Karl Afrikian (C’16) discusses LGBTQ+ life at Sewanee

By Fleming Smith

Junior Editor

On Tuesday, April 12 in Convocation Hall, Karl Afrikian (C’16) discussed LGBTQ+ life at Sewanee. Afrikian received the 2016 Gessel Fellowship for Social Ethics and used the resources to study what he calls, “An Exploration of Gays and Straights, Greek Life, and the College’s LGBT History.” In his talk, Afrikian acknowledged the progress Sewanee has made in accepting LGBT+ students and the areas in which Sewanee students and administration could improve.

“Everything I experienced in my first few days at Sewanee, every Southern stereotype that I had was validated very quickly,” Afrikian said of his freshman orientation days after moving from Massachusetts. The racism and casual homophobia he noticed surprised him. “But over my four years here, I’ve seen tremendous change. And every new generation coming into this school has more people living openly.” Afrikian also noted the dramatic change from even the early 2000’s, when there were “no gay Sewanee students, just gay Sewanee alum.”

However, Afrikian finds that not all spaces on Sewanee’s campus are receptive to LGBTQ+ students. He listed several safe spaces on campus, such as the Gender and Sexual Diversity House, Spectrum, the Wick, All Saint’s Chapel, EQB signs on professors’ doors, and even Yik Yak, the anonymity of which makes some students comfortable to speak out. These spaces occasionally come under attack: two weeks ago, several EQB signs were ripped down.

“Lots of people don’t feel comfortable here. I know that during my first few weeks here, I was told, ‘don’t go to this place or that part of campus.’”- This brings the question: is Sewanee homophobic? Depends on who you ask,” said Afrikian, noting that Southerners find Sewanee very liberal while Northerners find it conservative.

Such unsafe spaces on campus, including many parts of Greek life, leave many LGBTQ+ students afraid to come out of the closet, especially men. “One student said he’d rather jump off his fraternity balcony than tell his brothers that he was gay,” Afrikian said. On being in the closet, he described, “It’s like you’re an actor, twenty-four hours a day, seven days a week, pretending that you have to live up to this expectation that you’re a straight, because that’s the assumption.”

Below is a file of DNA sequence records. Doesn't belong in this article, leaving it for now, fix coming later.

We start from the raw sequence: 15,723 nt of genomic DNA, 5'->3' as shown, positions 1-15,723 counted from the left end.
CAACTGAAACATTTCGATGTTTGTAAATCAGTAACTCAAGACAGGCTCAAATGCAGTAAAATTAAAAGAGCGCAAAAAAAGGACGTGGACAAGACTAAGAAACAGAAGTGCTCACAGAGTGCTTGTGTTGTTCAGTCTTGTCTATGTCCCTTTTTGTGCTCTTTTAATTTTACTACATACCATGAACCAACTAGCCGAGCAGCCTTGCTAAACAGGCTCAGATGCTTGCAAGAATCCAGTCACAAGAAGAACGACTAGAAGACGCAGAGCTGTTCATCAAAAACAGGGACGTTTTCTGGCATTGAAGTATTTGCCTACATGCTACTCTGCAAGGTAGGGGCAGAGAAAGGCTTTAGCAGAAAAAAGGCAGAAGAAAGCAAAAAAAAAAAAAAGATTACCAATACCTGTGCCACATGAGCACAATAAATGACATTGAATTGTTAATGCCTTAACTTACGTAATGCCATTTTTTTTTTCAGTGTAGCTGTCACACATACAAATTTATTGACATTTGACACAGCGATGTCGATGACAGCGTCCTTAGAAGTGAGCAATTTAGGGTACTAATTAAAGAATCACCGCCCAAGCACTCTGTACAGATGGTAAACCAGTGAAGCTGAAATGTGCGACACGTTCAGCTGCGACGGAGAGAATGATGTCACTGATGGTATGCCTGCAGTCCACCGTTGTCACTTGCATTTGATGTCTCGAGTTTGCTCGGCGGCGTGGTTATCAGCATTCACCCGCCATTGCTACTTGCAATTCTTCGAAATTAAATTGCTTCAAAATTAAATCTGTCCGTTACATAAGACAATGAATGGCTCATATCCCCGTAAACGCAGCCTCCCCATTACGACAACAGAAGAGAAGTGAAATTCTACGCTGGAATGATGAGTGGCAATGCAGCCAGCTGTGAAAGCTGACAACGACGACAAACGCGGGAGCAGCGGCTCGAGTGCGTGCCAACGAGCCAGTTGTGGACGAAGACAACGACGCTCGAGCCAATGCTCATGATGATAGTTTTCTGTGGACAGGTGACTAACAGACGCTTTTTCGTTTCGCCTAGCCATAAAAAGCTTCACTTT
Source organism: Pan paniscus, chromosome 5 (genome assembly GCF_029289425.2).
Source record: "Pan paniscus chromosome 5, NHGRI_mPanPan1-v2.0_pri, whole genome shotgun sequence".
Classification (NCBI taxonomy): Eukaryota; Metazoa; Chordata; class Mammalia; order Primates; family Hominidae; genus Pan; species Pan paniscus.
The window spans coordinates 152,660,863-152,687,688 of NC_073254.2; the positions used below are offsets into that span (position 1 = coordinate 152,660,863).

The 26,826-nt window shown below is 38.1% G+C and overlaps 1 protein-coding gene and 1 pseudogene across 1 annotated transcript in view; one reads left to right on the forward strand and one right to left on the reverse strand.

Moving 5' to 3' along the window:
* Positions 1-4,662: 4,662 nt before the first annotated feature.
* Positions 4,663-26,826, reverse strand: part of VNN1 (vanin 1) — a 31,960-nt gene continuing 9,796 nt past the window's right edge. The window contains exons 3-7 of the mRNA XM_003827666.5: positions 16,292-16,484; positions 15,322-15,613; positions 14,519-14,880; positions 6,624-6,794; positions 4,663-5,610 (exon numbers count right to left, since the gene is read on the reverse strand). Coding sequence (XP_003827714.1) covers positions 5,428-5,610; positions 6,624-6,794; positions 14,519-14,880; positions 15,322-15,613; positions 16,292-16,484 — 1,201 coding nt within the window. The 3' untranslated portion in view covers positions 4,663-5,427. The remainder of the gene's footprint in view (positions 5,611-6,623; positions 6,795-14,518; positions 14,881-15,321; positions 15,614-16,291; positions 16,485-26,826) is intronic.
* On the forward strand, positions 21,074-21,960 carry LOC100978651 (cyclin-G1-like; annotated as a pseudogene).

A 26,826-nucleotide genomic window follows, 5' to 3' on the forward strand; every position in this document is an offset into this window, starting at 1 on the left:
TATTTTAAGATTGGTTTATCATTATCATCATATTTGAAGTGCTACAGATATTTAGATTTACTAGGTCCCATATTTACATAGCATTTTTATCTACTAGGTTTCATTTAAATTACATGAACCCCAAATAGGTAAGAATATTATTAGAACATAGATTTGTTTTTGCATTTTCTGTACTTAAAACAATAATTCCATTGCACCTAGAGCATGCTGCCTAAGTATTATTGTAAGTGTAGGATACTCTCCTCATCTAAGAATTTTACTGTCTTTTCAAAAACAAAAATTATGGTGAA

Afrikian noted that alcohol can make this experience even worse. “It’s self-medicating, and you just hide the truth,” he explained, mentioning that several men and women have come out to him while under the influence but cannot acknowledge their sexuality while sober. “But the reality is that when you come out at Sewanee, it does get better. It might be hard, with some speedbumps along the way, but it will get better,” Afrikian said. “Your friends’ mentalities will change when you humanize the issue for them.”

He noted that his presentation tended to focus on gay men rather than gay women. “One thing I’ve come across in my surveys is that it’s easier for queer women to come out here than queer men,” Afrikian explained. From that, Afrikian asked, “Why are frat boys so homophobic?” He connected such a loaded question to the common stereotype that, “You can’t be masculine and be gay, it’s impossible. In many ways, men use strong heterosexuality to bond with each other…homosexuality becomes something to laugh at.” Fraternities and sororities that do accept LGBTQ+ members openly may be labelled as “gay” frats or srats, according to Afrikian.

Afrikian criticized straight men and women who call themselves allies while perpetuating homophobic culture. He argued that many women objectify gay men when they want a “gay best friend” to go shopping with them. He mentioned that many women also want gay men as dates to formals so that they do not have to worry about sexual assault. Straight men, Afrikian said, often fetishize gay women who show affection in public.

Afrikian urged Sewanee’s administration to work with its students to make the campus a safer and more accepting place for LGBTQ+ students and alums. “We still have a long way to go,” said Afrikian. In particular, he mentioned that no progress has been made for trans students at Sewanee. “Gender identity is not in the Sewanee discrimination policy,” he noted, therefore offering no protection for trans students. Afrikian said that co-ed bathrooms on campus should also have signs indicating that they are trans-inclusive.

He criticized Sewanee for “falling behind everyone else in terms of institutional support” by “waiting for other schools to act first.” In order to attract a diverse and talented applicant pool, Afrikian stressed the importance of a LGBTQ+ Resource Center. Afrikian used his Gessel Fellowship to start Sewanee in the right direction by adding LGBTQ+ resources to Sewanee’s website, in addition to creating a plan for a LGBTQ+ mentoring program by students to be implemented next semester.

“At Sewanee, we have too much YSR and not enough Rethink This,” Afrikian concluded, acknowledging all the progress Sewanee still needs to make. To future LGBTQ+ students, Afrikian was clear: “Sewanee’s ready for you.”

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